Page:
As I watched the Titans take on the Chiefs in the AFC Championship Game at Arrowhead Stadium on Sunday afternoon, my natural inclination was to cheer hard for the road underdog, the team that entered the postseason as the sixth seed and had been nothing but the ultimate road warrior through the first two games.
After all, it’s the American way to cheer for the underdog.
But after Tennessee built a 17-7 first-half lead, something weird happened: I started to feel bad for the Chiefs and their fans.
This was a team that had come so close to reaching the Super Bowl so many times over the previous two or three decades—including just last year, in the very same game and in the very same venue, when it lost a heartbreaker in overtime to the Patriots.
Speaking of decades, five had past since the last time the Chiefs advanced to the Super Bowl, and here they were, down by 10 points to a team that looked to be one of destiny.
If you were a Chiefs fan at that moment, losing the conference title game at home to the sixth seed had to feel fitting and familiar—like the proverbial other shoe that always seemed to drop for your team each and every season once the calendar had flipped to January.
And with Andy Reid as your head coach? The man who was in his 21st season of building teams just good enough to get close before missing out on that proverbial cigar?
You talk about a marriage made in futile heaven.
But just like that, that 50-year-long fever broke, and Patrick Mahomes, like the savior quarterbacks of his ilk never realize they are until they do it, rose up and put the Chiefs, their fans and all of that misery on his back and carried Kansas City to a 35-24 victory.
The Chiefs are back in the Super Bowl for the first time since Richard Nixon was president. Do you think their supporters care today if people are trolling them on social media by shoving their teams’ Lombardi trophies in their faces? Do you think they will be bothered one bit by the two-week hype machine that is always the build-up to the Super Bowl?’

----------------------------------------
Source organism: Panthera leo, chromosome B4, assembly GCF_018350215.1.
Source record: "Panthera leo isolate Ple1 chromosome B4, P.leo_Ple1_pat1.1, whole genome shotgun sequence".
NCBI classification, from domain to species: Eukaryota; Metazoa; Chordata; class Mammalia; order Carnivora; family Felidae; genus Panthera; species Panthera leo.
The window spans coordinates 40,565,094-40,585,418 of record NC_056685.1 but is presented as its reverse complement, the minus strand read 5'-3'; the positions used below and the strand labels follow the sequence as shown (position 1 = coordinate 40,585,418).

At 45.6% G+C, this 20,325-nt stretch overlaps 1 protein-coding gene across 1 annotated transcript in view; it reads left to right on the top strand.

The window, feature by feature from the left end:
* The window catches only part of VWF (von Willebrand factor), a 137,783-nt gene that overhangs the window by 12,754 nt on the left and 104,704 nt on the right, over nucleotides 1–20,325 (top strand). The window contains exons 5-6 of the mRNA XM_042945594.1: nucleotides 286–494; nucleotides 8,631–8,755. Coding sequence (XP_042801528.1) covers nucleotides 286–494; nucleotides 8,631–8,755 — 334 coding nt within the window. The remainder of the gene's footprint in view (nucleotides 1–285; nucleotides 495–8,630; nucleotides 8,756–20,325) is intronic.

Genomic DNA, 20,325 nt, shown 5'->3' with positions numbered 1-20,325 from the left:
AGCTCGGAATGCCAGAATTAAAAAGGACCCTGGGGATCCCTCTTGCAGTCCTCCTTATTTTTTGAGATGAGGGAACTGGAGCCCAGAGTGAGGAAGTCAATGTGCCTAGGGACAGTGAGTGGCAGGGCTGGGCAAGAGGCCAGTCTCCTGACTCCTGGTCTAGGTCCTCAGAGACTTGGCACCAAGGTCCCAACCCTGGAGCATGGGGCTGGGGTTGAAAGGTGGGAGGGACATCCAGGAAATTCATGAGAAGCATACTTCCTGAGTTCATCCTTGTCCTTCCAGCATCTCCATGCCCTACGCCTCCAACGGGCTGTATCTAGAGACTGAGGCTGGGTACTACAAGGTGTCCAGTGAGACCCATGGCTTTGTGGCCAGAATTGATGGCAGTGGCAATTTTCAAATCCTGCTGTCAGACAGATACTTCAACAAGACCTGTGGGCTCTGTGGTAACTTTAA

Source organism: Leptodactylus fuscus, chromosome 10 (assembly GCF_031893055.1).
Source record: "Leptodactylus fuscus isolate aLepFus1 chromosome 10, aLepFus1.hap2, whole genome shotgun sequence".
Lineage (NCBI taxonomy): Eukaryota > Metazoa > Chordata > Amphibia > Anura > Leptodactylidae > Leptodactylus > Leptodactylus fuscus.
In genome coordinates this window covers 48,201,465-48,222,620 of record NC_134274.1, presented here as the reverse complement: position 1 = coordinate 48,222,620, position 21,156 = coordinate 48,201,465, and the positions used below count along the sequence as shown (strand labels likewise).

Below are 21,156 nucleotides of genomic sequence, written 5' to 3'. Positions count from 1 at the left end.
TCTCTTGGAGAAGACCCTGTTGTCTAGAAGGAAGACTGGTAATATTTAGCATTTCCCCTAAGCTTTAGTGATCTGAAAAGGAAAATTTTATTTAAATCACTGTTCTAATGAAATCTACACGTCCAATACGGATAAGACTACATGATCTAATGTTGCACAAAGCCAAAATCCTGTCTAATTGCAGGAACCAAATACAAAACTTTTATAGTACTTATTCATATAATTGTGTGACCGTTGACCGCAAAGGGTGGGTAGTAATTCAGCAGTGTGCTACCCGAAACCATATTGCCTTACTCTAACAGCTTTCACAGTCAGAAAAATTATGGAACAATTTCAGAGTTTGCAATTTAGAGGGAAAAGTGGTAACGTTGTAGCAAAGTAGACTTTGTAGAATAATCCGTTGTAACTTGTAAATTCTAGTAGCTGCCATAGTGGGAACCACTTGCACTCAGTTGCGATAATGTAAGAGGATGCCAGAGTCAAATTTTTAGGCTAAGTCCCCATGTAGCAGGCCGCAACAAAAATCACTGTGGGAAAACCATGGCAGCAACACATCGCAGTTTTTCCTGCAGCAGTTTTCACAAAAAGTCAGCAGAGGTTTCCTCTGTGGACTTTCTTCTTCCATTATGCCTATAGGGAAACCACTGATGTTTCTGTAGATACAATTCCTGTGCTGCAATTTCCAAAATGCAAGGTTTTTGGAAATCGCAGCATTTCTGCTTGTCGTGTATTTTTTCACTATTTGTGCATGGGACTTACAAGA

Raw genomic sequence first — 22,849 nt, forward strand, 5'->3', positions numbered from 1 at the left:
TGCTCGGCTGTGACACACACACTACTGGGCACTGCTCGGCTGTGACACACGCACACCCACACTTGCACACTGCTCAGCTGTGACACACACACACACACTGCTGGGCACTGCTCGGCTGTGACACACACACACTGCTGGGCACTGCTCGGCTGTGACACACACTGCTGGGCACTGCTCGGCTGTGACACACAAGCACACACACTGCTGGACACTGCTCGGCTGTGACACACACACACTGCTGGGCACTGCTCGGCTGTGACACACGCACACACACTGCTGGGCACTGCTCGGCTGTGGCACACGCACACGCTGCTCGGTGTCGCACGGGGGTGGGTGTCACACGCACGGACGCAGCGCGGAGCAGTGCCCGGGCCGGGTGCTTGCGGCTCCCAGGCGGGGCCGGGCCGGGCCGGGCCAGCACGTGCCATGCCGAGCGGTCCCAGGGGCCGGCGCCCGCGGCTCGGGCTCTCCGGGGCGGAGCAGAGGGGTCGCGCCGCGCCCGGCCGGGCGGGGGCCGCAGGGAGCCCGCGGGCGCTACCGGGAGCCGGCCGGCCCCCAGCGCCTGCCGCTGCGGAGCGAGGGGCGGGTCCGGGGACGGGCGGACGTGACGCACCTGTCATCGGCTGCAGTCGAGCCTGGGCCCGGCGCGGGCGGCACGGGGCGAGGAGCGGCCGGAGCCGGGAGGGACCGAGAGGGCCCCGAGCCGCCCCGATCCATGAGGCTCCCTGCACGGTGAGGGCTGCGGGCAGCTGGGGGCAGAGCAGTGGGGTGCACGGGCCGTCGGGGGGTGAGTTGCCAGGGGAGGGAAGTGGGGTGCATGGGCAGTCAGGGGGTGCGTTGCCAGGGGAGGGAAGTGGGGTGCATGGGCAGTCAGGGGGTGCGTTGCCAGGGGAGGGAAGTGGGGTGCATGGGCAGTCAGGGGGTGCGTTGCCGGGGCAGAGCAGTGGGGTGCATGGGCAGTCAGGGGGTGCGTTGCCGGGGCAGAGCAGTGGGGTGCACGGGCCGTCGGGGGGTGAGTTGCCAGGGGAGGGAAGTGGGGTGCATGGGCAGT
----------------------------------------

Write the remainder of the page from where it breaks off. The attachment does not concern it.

Just a hunch, but I’m guessing they don’t care one bit about none of that. It’s been 50 years! Can you imagine the agony of waiting so long just to see your team play in that game again?
This is the part where the die-hard fan in you can always relate to the euphoria those of other teams are feeling—and if the Chiefs fans aren’t feeling euphoric after waiting all these years, someone needs to check their vitals.
As a Pirates fan, the thought of them ever making it to the World Series again in my lifetime seems so out there, landing on the moon—something that happened the last time Kansas City made it to the Super Bowl—feels more plausible. Why? People were over the moon about disco the last time (1979) the Pirates were in the World Series.
On that level—the level of a long-suffering Buccos fan—I can certainly relate to what Chiefs fans are feeling right now. Heck, even as a Steelers fan, I can relate to it, because it’s been long enough since their last Super Bowl appearance—nine full seasons—I’m beginning to wonder if I may have to endure another 41 before it happens again.
Fortunately for me, the Steelers have been to the Super Bowl eight times in my lifetime. I remember five of them.
And that’s why I know the two-week hype-machine is a gift that keeps on giving all the way up until kickoff.
So my advice to Chiefs fans—both very young and very old—is enjoy the hell out of these next two weeks and soak up every second of joy they bring you.
You’ve earned it.